Book reports get a bad reputation which I think is unfounded. Book reports are a wonderful way to integrate writing into your curriculum, especially if the book is historical fiction. You can also think of a book report as baby steps towards literary analysis which will certainly be required of your students in high school and in college.
Bud, Not Buddy is a recent read aloud in our study of the Great Depression. (It is not on the Winter Promise list; I added it in.) I thought that since it was such a great novel, since it tied in so well to our history lessons, and since we both enjoyed it together, it would be a perfect choice for Sprite’s first official book report.
At the recommendation of Kris, I downloaded the Weekly Reader title Writing a Great Book Report from Currclick. It was well worth the $5 I spent. (Although I love physical books, it’s so convenient to download today and use tomorrow. I also like that I can reprint another copy of the pages for use a second or third time.)
It turned out to be a great step by step introduction to the elements of fiction — character, setting, and plot only –and a guide for writing a book report. Sprite really enjoyed working through the pages as she made notes about her novel.
[Maybe it’s because we use so few worksheets that when I give her something like this she thinks it is quite enjoyable. Or maybe it’s her love of writing in general. I can’t explain it.]
The workbook gives the student a chance to prewrite about the characters and later write full sentences or paragraphs about them. The same is true for plot and then a personal evaluation of the book. Once the workbook is completed, you simply merge the paragraphs together to form an essay. Sprite typed up her draft and I worked with her to make edits. The revisions were a breeze to make in electronic format, and she agreed that the time invested in typing it was worth it in the long run.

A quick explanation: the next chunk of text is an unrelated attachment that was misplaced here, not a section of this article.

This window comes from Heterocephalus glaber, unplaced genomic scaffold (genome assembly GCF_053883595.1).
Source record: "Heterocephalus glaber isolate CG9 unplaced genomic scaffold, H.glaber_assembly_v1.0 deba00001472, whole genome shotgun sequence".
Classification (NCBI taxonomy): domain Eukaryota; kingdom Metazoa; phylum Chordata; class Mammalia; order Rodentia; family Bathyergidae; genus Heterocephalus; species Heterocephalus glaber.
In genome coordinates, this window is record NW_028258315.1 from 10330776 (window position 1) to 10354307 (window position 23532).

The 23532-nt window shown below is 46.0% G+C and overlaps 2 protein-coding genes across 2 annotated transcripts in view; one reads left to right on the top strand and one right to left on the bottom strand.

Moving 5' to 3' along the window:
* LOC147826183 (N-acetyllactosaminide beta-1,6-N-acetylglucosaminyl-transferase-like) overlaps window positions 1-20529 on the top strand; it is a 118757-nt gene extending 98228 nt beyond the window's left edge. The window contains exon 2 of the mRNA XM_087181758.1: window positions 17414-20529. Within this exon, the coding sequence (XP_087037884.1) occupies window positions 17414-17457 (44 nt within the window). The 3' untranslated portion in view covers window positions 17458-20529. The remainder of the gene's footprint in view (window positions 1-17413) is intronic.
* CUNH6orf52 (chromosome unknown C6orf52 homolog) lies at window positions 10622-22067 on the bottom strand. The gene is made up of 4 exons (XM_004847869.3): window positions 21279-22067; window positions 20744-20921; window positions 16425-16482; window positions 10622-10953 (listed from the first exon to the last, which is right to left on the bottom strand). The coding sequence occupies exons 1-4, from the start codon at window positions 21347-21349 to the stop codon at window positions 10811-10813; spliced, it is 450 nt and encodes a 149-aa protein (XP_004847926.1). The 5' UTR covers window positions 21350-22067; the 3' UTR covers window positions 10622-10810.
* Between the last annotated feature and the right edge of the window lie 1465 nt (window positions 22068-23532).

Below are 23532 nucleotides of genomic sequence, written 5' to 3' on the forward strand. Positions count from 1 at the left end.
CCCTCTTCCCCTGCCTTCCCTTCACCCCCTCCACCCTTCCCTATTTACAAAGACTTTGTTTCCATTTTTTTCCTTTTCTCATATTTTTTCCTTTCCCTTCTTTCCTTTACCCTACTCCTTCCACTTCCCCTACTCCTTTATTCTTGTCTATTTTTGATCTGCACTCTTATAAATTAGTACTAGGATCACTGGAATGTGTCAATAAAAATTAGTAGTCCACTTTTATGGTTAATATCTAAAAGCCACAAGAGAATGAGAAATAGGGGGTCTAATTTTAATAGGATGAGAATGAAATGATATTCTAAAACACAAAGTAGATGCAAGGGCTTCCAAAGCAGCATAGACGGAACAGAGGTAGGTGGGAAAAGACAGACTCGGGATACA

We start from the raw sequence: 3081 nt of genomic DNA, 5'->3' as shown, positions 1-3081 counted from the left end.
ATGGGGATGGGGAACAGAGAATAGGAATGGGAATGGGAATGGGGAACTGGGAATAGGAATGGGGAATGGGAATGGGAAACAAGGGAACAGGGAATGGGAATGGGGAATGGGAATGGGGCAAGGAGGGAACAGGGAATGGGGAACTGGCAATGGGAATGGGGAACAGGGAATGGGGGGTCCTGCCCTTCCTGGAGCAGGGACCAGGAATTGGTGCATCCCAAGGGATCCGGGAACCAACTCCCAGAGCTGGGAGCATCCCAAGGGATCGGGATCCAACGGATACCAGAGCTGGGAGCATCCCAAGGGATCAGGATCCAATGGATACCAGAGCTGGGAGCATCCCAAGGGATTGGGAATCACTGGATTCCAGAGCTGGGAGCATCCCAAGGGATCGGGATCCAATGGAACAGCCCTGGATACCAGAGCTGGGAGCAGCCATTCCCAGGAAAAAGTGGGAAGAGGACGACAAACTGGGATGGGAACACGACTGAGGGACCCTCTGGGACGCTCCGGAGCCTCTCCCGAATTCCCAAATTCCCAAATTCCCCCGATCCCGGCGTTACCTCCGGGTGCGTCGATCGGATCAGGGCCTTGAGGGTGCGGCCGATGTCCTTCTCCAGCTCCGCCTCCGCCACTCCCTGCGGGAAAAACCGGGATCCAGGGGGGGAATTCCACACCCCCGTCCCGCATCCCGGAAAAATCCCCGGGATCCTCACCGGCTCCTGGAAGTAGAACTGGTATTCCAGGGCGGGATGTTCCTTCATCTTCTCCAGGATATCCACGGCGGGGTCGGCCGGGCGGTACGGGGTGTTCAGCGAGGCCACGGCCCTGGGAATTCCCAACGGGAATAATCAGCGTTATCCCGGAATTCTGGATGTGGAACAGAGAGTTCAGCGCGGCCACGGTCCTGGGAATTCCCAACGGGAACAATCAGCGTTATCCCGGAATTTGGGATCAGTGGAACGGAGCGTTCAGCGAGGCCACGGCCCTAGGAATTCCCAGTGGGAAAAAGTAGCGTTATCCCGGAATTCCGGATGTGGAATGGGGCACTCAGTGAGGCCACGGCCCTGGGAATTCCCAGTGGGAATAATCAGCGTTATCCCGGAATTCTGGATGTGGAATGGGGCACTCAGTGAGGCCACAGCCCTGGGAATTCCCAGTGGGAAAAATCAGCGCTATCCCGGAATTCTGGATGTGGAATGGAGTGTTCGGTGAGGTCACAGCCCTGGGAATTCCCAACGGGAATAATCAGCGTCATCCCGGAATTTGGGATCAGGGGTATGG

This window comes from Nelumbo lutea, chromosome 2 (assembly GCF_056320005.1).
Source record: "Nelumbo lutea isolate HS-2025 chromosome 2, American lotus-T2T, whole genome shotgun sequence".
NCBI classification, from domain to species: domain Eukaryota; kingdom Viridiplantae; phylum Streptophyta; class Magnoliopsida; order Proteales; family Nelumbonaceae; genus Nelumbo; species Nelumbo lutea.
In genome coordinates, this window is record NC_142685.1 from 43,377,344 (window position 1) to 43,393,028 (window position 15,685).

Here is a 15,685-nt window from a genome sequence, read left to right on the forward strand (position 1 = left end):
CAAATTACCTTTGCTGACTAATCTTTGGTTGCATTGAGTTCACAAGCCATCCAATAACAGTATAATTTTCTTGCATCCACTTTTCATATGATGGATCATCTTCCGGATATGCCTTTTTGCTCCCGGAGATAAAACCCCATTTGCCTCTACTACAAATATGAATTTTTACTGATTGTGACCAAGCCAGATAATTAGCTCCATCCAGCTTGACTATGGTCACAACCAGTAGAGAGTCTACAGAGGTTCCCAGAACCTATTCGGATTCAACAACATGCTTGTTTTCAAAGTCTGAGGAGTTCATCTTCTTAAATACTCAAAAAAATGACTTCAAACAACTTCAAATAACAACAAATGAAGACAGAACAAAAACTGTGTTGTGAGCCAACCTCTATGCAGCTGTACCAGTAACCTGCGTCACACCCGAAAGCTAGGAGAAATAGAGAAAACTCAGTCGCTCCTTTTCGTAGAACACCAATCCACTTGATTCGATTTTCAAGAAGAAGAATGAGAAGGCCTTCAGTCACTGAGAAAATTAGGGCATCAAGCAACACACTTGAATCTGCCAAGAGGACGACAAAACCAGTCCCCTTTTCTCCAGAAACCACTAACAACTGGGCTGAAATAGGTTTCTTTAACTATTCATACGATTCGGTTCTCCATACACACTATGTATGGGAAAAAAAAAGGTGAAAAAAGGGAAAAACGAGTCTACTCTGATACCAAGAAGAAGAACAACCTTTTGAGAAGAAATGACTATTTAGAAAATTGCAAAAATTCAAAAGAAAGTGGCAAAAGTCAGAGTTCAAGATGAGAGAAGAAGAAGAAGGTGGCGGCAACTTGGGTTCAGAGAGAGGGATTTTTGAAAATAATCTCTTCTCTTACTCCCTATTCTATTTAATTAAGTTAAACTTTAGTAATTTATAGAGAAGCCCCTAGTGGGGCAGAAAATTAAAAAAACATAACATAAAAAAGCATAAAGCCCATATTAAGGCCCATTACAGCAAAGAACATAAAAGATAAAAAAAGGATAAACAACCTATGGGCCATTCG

Then we worked through some of the elements of fiction more formally with Sprite making a minibook of cards on a metal ring. I used our Write Source 2000 as a reference in teaching her these terms.
I made some elements of fiction printables to share with you. There is a poster file and a banners file as individual downloads, but the SET is the whole kit and caboodle with notebooking pages, notetaking pages, minibooks or flashcards, as well as both the poster and the banners. These are in A4 paper format. (I’m sorry to my American friends using 8 1/2 by 11 paper, but I made these for our own use and have shared them here for you too. We use A4 paper in China. It’s taller and skinnier than your paper. But you can still print them on your shorter, fatter paper. The margins may simply be a little strange.)
I’ve already given her a second book report project assignment that includes more artistically creative options. It should take about three weeks to complete, and I’ll be sure to share that online too.
Do you use book reports with your children? At what age did you start? (Remember that Sprite is finishing 5th grade.)